Abbildungen der Seite
PDF
EPUB

perhaps, there is not any fort of worm or fly which they do not relifh fo that, whoever would enumerate, either the one or the other, would perhaps be right, in naming the whole at once.

PAGE 214, 1. 14.

The young armadillos. The armadillo is a fpecies of Indian lizard, to which the Spaniards give this name, because it is armed with very strong scales.

*Lyonet is mistaken here. The armadillo is not a lizard; it has indeed fomewhat the habit of a lizard, and is covered. instead of hair, with an offeous cruft, intersected in fuch a manner, as to resemble plates or fcales; but, in every other character, it is a true quadruped; and stands in the class Mammalia of Linnæus's Syftem, under the name of Dasypus.

PAGE 214, 1. 24.

For this purpofe, feek the nests of afps. If it is for honey, that foxes feek the nefts of wafps, they are very ill advifed, for they will find none there. Let us rather believe, that it is to eat their brood; if there is really any truth in what Elian relates. De Animal. L. IV. C. 39.

PAGE 215, 1. 12.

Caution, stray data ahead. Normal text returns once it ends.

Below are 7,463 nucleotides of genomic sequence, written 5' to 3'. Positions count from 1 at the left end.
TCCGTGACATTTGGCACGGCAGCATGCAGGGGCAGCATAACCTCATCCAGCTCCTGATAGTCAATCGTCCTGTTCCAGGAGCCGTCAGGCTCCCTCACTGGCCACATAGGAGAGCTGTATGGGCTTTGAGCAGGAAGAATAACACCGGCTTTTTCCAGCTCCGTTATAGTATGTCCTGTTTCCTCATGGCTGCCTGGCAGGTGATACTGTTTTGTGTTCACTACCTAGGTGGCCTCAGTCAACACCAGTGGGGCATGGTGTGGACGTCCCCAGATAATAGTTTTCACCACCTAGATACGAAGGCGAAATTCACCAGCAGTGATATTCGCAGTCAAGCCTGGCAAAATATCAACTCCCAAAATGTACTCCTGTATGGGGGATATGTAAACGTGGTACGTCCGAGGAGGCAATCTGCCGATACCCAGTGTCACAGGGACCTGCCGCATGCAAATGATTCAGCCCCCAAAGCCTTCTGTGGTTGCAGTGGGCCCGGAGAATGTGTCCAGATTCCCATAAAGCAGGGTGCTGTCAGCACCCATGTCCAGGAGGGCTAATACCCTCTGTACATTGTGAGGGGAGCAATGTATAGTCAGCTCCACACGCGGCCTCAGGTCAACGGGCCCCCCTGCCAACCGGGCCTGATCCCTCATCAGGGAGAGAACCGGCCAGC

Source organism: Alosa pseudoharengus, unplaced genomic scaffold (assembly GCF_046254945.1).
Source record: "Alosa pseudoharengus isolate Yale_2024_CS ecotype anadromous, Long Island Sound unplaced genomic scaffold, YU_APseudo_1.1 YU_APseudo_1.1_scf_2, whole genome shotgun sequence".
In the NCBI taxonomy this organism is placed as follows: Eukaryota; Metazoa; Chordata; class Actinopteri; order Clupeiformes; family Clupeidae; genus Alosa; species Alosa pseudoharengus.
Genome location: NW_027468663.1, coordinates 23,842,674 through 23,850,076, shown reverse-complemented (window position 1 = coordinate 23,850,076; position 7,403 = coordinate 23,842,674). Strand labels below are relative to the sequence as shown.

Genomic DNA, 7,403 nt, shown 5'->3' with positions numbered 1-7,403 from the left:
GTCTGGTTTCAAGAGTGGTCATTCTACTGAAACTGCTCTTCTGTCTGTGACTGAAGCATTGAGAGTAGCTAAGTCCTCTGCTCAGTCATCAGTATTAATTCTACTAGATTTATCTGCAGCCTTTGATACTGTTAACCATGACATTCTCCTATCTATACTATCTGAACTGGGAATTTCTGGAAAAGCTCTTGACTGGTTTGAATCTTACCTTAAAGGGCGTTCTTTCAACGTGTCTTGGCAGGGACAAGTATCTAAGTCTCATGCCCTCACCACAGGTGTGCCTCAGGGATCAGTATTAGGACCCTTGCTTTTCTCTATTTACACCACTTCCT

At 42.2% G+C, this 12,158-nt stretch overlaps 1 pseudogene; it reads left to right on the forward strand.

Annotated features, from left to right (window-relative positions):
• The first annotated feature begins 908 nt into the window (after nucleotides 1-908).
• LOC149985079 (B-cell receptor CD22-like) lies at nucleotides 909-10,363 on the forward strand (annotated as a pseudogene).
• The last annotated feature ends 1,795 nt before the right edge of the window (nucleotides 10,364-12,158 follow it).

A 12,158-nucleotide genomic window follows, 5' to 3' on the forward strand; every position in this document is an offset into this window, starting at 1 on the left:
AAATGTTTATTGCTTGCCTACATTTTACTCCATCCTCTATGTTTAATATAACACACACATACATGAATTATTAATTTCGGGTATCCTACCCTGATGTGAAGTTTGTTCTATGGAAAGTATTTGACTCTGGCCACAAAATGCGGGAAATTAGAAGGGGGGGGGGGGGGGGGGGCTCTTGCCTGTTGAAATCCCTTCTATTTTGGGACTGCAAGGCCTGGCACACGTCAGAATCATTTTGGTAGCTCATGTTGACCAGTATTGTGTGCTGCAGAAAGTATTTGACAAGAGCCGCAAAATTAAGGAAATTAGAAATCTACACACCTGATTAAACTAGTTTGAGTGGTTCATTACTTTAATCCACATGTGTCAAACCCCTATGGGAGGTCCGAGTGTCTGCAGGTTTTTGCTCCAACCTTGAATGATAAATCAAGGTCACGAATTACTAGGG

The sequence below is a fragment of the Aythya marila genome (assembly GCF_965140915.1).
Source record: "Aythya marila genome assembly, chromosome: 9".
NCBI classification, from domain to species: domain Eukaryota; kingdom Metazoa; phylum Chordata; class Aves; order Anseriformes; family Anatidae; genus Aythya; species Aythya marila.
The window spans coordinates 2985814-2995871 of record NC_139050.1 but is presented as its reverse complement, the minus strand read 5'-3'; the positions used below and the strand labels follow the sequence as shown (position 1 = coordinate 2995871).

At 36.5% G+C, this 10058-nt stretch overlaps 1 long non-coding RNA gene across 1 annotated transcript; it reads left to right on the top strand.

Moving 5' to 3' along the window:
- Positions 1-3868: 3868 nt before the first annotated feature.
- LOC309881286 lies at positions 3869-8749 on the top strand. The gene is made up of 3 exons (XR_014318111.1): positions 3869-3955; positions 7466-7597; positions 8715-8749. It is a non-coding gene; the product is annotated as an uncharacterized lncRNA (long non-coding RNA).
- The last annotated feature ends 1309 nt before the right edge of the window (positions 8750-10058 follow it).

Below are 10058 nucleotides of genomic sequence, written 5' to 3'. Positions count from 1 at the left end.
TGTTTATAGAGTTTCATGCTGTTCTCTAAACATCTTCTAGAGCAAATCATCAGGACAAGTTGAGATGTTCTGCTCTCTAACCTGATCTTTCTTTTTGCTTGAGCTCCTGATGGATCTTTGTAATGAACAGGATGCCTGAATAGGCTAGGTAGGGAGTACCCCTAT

Bears, when troubled with indigeftion. When we read of circumstances fo fingular, we are vexed, that the authors who relate them, are never at pains to inform us, by what means they came to the knowledge of those circumstances. Had they been pleafed to give themselves this trouble, they would thereby have prevented all thofe objections which naturally occur, to render the truth of their relations doubtful. When we read, for inftance, what is here related of the bear, it is natural to enquire, in what country he is fo unfuspicious as to allow his conduct to be fo narrowly infpected? by what marks is he known to be fick? how is he fuppofed to be troubled with indigeftion? if it is with honey that he anoints his tongue, how does he find it fo conveniently? is there any country, where wild bees do not take care to put their hives out of the reach of injury? how does he preferve himself from. being ftung? All thefe queftions, which we do not fail to ask ourselves, and to which we cannot get an answer, incline us often to reject as fabulous

[ocr errors]

fabulous, thofe relations, which we might have perhaps believed, had the authors who relate them, been careful to anticipate thofe objections which, they might have forefeen, would be made to them.

PAGE 216, 1. 11.

And for the use of man. Is not man rather too vain, in believing, that every thing was made for his ufe? It would not, perhaps, be very difficult to humble his pride a little in this refpect, and to fhew him, that he flatters himself greatly too much; but this would lead us from our fubject. PAGE 221, 1. 15.